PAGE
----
With endless touring came new levels of comfort and confidence, and when it was time to record Transient Lullaby, The Mastersons knew they wanted to take a different approach than their first two releases. The band set up shop at Arlyn Studios in Austin, TX, where Chris shared production duties with longtime friend and collaborator George Reiff (Ray Wylie Hubbard, Band of Heathens). Together, they chased a sound that was subtler and more evocative, deeper and more contemplative.

    "A lot of what we listen to when we have some rare time off is what we consider late night music," explains Chris, who previously played guitar with Son Volt and Jack Ingram among others. "The last record was bright and jangly and we wanted this one to be vibey and dark. A lot of the stuff is very performance-based and not at all fussed with. We've grown so much more comfortable in our skin that we really weren't trying to sound like anyone other than ourselves this time around."

    "We've had a lot of time and a lot of miles to refine our sound and our style of singing," adds Eleanor, whose resume includes work with Regina Spektor and Angus & Julia Stone. "I think the depth of our songwriting has really grown, too. Part of the time we're writing on a tour bus with Steve Earle, and the bar for poetry is pretty high when you're within earshot of one of the greatest songwriters alive."

    Rich with Eleanor's stirring string arrangements and Chris's masterful guitar work, the songs on Transient Lullaby more than live up to the challenge. The album opens with "Perfect," a loping duet written partially in Washington, DC, and partially in Newcastle, England, that paints a portrait of two broken lovers who still manage to find a strange optimism in this challenging world. Spare and affecting, the song puts the spotlight on the duo's intoxicating vocal harmonies and makes for an ideal entry point into an album full of characters facing down difficulty and darkness with all the grit and humility they can muster. "Fight," written in a downtown Cleveland hotel, is a wry wink at the battlefield of marriage ("I don't wanna fight with anyone else but you"), while the fingerpicked "Highway 1" twists and turns on a California road trip through an emotional breakup.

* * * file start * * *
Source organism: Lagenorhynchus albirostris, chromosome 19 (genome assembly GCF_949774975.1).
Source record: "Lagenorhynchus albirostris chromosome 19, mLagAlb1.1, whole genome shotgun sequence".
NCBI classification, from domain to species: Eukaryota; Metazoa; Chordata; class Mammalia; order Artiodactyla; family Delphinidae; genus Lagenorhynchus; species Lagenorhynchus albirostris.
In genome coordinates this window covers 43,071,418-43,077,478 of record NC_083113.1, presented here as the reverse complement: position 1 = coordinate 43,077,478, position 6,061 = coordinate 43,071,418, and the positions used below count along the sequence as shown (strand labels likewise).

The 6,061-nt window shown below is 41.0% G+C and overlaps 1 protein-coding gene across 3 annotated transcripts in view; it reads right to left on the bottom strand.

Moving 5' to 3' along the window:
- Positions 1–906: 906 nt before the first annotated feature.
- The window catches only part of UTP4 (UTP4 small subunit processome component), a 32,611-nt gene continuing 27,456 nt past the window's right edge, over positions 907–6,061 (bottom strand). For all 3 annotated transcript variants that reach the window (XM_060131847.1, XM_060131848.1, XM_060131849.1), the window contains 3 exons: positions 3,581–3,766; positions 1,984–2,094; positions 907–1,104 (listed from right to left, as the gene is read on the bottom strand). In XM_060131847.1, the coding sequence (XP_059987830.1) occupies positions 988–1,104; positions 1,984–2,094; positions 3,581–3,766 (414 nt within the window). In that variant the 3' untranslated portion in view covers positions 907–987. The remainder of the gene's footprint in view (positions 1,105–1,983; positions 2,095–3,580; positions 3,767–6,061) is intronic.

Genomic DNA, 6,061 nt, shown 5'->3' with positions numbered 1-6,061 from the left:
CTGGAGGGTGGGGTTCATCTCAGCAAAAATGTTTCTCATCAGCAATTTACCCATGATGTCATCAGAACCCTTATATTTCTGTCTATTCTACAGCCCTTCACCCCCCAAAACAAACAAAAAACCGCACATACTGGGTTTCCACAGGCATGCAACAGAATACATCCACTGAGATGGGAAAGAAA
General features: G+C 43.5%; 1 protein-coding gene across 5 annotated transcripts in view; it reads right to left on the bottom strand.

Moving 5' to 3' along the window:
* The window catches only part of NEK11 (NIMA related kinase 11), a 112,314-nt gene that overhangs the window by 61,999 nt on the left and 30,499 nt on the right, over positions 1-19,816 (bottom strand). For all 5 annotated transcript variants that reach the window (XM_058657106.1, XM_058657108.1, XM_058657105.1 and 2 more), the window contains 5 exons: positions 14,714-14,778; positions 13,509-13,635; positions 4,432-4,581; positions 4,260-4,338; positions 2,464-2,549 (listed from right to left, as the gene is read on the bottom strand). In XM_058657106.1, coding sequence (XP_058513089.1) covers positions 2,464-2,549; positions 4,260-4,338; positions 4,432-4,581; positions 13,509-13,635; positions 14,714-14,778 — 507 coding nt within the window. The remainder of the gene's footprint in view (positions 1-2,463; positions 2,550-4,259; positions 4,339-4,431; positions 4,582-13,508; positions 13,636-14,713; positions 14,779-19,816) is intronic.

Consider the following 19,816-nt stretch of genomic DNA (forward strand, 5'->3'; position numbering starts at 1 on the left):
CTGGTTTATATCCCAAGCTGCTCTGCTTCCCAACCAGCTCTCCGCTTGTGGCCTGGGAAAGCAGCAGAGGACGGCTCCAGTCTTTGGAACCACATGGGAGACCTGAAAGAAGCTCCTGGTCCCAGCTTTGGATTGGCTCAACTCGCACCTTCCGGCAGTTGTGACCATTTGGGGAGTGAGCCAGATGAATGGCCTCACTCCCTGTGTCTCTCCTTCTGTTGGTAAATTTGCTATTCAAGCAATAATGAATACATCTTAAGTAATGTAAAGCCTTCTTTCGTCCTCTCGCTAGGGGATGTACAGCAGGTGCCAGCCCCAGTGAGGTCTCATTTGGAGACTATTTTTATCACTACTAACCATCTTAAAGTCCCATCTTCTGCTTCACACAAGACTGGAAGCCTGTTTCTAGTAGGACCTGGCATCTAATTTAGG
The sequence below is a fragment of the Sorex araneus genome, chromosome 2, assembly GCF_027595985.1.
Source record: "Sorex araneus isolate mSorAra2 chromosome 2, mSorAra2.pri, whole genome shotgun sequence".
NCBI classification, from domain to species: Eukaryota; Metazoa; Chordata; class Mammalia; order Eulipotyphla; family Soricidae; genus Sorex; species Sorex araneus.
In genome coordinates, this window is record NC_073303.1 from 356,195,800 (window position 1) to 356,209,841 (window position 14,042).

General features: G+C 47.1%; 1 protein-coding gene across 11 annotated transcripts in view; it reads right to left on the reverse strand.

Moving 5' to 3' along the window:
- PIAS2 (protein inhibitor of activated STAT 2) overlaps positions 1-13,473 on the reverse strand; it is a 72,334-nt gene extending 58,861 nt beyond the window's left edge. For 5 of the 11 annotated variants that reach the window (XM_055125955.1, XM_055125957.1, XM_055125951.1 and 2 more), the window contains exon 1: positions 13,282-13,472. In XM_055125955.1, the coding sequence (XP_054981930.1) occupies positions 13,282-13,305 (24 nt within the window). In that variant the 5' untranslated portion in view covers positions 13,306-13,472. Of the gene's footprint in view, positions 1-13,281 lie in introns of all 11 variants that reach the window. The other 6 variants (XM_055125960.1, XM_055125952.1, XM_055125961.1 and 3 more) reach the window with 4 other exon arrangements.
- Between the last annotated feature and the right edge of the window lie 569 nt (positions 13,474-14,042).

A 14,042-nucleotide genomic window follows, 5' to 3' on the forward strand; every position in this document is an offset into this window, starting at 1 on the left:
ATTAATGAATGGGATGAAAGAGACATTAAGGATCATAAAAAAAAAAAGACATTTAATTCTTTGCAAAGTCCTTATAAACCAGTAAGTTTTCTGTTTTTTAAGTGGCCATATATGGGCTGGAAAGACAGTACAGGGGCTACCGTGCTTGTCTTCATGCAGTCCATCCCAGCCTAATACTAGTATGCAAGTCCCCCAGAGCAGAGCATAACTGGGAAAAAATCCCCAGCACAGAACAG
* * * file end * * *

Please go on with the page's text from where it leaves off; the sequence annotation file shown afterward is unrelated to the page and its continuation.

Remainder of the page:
"Life's not easy," reflects Chris. "It's hard for everybody, and I don't see it getting any easier. All you can hope for yourself is grace when walking through it, and someone to prop you up when you need a little help."